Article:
Copyright. All rights reserved. Ram Jethmalani. 2017.
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A great event will be taking place at the United Nations Headquarters, New York, between September 25-27, 2015. More than 150 world leaders, including our Prime Minister, will be attending the UN Sustainable Development Summit, formally to adopt the new sustainable development agenda. This agenda serves as a template for action for all governments of the world for the next fifteen years, to promote prosperity and protect the planet for posterity.
The Sustainable Development Goals (SDGs) will replace the Millennium Development Goals which expire in 2015. International discussions regarding the SDGs have been ongoing since 2012 and hence resulted in the final document Transforming our world: the 2030 Agenda for Sustainable Development which will be adopted in the UN Sustainable Development Summit, a few days from now. These are based on a consensus of 193 countries on the following seventeen proposed goals:
These larger goals have been broken down to more specific targets, and will be incumbent upon governments to achieve them.
These universal sustainable development goals for the betterment of people across the globe and the good health of mother earth are badly needed, especially at a time when the mantra of greed and profit is destroying whole ecosystems, whether on land, or on water, or in the skies. We have brought our planet to a sorry state with our greed and exploitation, and nature has started showing us the results of our deeds. Climate change and global warming have become a reality across the world, with weather and rainfall patterns changing drastically. Their disastrous long term effects have been recorded by scientists all over the world and are being gradually being validated by events all around us – rising temperatures, melting glaciers, rising sea levels, erratic rainfall, drought, to name a few. And the greatest sufferers of the ensuing shocks will of course be the poor and vulnerable, something that has already started.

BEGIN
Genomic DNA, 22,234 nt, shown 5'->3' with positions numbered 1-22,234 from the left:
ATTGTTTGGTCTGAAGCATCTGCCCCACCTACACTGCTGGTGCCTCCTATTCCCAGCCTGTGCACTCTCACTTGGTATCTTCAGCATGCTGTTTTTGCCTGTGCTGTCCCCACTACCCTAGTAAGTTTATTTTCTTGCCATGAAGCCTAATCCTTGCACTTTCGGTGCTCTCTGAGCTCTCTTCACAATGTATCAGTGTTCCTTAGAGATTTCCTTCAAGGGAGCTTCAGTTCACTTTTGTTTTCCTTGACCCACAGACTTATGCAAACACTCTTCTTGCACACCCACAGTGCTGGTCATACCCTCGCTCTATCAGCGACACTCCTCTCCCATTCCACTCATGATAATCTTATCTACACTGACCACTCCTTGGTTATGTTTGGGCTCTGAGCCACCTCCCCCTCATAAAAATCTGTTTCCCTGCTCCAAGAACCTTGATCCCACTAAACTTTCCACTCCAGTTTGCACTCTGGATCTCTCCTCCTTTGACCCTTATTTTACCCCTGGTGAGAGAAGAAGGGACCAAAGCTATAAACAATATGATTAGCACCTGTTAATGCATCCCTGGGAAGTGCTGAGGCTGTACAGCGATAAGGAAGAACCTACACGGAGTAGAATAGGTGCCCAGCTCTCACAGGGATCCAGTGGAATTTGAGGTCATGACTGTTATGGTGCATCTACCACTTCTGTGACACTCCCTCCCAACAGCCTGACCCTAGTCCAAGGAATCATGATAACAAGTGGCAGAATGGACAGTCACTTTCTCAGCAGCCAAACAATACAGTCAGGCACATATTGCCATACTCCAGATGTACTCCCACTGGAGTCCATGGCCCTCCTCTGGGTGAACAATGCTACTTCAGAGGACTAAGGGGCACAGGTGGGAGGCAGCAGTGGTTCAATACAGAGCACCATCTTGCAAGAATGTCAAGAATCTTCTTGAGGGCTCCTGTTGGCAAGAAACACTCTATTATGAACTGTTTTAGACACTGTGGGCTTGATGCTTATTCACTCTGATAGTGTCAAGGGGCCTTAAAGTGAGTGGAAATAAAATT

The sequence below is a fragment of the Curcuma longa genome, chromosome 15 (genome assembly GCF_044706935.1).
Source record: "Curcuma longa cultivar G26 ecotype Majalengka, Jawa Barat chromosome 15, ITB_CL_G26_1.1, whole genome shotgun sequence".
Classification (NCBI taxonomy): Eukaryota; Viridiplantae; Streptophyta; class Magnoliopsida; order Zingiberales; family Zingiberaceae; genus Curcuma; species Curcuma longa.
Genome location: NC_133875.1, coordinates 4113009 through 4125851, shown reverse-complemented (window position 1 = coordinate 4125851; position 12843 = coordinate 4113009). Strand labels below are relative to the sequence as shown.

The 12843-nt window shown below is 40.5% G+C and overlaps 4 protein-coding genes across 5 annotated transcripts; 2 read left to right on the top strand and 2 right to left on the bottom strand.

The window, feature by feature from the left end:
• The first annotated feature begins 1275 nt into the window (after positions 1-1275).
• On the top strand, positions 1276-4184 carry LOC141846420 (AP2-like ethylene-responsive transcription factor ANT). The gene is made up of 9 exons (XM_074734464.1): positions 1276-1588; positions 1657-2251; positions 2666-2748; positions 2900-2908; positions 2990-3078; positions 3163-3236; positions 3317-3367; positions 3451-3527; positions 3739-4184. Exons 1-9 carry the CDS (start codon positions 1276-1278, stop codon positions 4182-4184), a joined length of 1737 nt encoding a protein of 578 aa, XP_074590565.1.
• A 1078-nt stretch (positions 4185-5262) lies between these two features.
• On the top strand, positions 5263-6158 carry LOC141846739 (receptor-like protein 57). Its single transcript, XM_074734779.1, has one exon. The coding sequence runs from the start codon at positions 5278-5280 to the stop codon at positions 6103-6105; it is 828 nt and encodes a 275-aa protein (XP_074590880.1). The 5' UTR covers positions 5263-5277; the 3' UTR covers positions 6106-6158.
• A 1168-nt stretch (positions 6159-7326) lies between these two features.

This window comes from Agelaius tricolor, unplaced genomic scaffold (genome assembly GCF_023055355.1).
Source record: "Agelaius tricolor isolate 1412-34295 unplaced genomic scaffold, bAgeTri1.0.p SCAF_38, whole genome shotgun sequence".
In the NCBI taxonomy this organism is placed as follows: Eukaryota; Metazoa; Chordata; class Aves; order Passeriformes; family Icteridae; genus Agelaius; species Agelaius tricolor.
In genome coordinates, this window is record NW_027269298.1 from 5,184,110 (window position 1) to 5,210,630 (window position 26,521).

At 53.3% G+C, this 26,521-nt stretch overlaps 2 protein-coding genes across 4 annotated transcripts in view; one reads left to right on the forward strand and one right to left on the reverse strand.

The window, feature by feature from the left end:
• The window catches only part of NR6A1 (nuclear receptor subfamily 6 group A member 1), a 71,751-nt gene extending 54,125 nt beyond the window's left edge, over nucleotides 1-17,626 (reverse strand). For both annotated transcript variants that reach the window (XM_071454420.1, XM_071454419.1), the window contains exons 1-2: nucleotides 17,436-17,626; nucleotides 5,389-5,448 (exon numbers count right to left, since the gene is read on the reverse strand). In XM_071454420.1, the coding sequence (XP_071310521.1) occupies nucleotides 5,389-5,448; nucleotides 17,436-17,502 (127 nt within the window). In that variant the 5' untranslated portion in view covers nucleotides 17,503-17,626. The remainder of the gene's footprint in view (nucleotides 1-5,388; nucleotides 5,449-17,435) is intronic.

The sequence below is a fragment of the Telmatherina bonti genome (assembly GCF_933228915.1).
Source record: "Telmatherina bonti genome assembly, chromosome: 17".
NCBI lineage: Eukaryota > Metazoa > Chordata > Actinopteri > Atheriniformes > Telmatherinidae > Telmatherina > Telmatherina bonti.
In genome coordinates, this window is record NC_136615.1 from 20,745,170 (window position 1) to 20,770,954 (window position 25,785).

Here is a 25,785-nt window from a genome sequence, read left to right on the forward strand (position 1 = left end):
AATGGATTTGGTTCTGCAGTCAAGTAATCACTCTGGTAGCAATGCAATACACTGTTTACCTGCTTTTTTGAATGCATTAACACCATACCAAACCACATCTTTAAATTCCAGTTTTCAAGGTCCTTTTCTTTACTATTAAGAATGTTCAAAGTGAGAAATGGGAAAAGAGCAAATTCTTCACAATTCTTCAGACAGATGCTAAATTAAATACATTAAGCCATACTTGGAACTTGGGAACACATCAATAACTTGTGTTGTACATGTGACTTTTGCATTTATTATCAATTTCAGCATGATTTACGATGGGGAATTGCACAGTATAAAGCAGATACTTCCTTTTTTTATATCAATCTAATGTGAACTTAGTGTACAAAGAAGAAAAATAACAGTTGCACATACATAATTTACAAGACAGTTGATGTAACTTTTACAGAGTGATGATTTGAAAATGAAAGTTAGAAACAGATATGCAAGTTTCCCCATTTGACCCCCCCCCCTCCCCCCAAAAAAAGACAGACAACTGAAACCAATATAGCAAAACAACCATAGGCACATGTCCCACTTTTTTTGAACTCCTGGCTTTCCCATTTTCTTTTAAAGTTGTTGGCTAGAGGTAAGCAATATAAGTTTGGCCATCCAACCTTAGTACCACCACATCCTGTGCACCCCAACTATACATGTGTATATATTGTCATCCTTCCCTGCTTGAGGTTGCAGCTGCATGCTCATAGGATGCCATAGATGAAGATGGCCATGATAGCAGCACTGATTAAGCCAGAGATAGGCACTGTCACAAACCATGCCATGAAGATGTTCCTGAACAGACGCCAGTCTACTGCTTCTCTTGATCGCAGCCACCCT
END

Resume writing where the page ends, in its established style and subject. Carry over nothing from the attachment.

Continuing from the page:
But what I find missing notably in the list of sustainable goals is the goal for achieving sustainable levels of population growth, and I wonder why this, a seriously relevant goal was excluded. As far as India is concerned, we must understand that the most pernicious and potent cause of our poverty is our uncontrolled population growth, as it far exceeds our growth of capital and national wealth. This must be halted with all our national might. Nature’s bounty in not infinite, especially when we damage and deplete the earth by human abuse - unlimited pollution, filthy rivers, holes in our ozone layer, CO 2 emissions, melting ice caps, global warming resulting from our fetish for artificial warming and cooling.
But what I find missing notably in the list of sustainable goals is the goal for achieving sustainable levels of population growth, and I wonder why this, a seriously relevant goal was excluded. As far as India is concerned, we must understand that the most pernicious and potent cause of our poverty is our uncontrolled growth, as it exceeds our growth of capital and national wealth. This must be halted with all our national might. Nature’s bounty inn not infinite, especially when we damage and deplete the earth by human abuse-unlimited pollution , filthy rivers, holes in our ozone layers, CO2 emissions , melting ice caps , global warming resulting from our fetish for artificial warming and cooling.